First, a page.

US Vice President Mike Pence’s whirlwind visit to Australia has seemingly swept aside any lingering political tensions between the two nations, presenting a united front over the ever-increasing threat of North Korean military action.
Australian Prime Minister Malcolm Turnbull and Pence met on Saturday to discuss current political tensions with North Korea.
Both Pence and Turnbull are encouraging China to take a bigger role in pressuring North Korea to back down from its nuclear weapons and missile program.
At a joint news conference, Turnbull told reporters that North Korea's "reckless and dangerous regime puts the peace and stability of our region at risk".
"The eyes of the world are on Beijing," he said.
Pence said, "If China is unable to deal with North Korea, the United States and our allies will."
North Korea has since lashed out Australia, threatening a nuclear strike against the nation for "blindly and zealously toeing the US line".
The united front between Australia and the US comes after January's dispute between Turnbull and US President Donald Trump over a refugee resettlement deal that was struck by former president Barack Obama.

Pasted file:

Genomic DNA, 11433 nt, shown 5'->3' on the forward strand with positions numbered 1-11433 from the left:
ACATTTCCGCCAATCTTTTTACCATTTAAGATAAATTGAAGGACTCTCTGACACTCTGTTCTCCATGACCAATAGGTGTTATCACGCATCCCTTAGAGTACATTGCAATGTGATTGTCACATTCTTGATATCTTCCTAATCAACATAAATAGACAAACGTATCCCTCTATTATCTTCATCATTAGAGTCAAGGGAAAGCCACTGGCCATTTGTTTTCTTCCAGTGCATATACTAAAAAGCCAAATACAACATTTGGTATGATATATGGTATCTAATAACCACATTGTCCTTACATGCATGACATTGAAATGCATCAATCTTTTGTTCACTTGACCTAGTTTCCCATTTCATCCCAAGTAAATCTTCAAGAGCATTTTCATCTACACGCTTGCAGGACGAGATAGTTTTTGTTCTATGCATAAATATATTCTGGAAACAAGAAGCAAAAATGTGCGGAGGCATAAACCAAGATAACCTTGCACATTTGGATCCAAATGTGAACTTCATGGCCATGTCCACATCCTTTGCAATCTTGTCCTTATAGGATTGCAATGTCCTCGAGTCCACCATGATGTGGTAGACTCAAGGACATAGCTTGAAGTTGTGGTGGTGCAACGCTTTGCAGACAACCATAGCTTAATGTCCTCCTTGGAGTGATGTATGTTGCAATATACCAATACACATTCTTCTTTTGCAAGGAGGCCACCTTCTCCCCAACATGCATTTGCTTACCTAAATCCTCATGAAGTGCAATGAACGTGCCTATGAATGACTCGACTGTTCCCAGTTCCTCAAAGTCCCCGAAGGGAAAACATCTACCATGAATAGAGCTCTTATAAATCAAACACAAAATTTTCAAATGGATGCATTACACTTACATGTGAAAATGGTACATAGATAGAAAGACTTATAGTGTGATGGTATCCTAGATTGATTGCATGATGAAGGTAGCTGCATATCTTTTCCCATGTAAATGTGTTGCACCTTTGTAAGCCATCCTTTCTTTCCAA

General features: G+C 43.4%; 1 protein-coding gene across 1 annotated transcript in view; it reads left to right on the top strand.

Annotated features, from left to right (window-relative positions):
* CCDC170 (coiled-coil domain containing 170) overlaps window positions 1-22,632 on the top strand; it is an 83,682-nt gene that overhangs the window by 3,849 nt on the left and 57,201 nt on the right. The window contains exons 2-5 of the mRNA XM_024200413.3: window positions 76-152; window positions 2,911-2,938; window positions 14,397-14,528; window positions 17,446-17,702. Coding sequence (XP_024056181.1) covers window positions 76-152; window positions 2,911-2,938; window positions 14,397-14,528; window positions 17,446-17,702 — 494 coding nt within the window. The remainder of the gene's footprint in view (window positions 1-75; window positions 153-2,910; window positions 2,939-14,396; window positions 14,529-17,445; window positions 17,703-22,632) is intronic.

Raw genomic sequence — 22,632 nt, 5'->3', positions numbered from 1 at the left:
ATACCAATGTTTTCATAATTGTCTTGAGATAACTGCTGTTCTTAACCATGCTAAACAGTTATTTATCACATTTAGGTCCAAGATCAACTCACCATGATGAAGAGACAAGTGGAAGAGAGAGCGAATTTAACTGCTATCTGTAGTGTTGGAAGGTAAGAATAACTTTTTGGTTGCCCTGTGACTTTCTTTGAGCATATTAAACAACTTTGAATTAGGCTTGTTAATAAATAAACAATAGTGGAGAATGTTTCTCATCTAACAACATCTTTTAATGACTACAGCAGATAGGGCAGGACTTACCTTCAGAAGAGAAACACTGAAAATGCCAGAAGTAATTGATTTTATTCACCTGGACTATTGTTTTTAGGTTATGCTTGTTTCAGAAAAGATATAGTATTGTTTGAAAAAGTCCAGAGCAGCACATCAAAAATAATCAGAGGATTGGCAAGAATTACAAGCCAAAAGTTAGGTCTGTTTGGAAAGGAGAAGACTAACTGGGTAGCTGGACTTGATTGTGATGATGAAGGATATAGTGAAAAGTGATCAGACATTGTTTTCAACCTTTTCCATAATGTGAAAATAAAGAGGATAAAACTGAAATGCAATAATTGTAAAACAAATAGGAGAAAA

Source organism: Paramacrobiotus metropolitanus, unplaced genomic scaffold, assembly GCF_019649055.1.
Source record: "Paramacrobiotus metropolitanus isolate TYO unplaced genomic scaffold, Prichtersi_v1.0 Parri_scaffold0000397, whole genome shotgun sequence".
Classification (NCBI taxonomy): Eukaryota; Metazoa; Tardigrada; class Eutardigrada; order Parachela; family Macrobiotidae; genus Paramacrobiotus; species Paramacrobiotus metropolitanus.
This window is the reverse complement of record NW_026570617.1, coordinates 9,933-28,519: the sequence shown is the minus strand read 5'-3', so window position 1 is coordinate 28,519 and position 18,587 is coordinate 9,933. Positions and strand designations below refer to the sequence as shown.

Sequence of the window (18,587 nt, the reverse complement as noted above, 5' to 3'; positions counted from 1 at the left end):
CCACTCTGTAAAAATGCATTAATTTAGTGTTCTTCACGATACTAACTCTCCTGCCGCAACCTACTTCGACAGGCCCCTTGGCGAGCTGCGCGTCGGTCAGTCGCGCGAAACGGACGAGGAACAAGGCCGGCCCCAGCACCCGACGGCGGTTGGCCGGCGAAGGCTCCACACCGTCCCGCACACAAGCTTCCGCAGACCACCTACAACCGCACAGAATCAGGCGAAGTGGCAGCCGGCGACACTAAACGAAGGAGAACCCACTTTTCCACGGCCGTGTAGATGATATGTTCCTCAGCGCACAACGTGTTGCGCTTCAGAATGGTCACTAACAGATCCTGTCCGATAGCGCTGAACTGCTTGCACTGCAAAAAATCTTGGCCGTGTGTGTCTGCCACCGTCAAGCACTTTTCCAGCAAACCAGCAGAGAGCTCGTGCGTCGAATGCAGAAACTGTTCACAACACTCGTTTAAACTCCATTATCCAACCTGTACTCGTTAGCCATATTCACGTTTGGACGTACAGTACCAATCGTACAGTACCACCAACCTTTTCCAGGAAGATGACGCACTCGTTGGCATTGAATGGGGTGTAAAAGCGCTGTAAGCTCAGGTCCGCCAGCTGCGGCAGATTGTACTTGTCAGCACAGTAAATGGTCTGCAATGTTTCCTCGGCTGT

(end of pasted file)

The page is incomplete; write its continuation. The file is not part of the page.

"President Trump has made it clear that we'll honour the agreement – that doesn't mean we admire the agreement," Pence said at the joint news conference with Turnbull.
"The decision to go forward can rightly be seen as a reflection of the enormous importance of the historic alliance between the United States and Australia."
During the joint news conference both leaders referred to the nations' long history of military co-operation that goes back to every major conflict since World War I.
"Our friendship has been forged in the fire of sacrifice," Pence said. "Around the world, we're deepening our defense and security collaboration."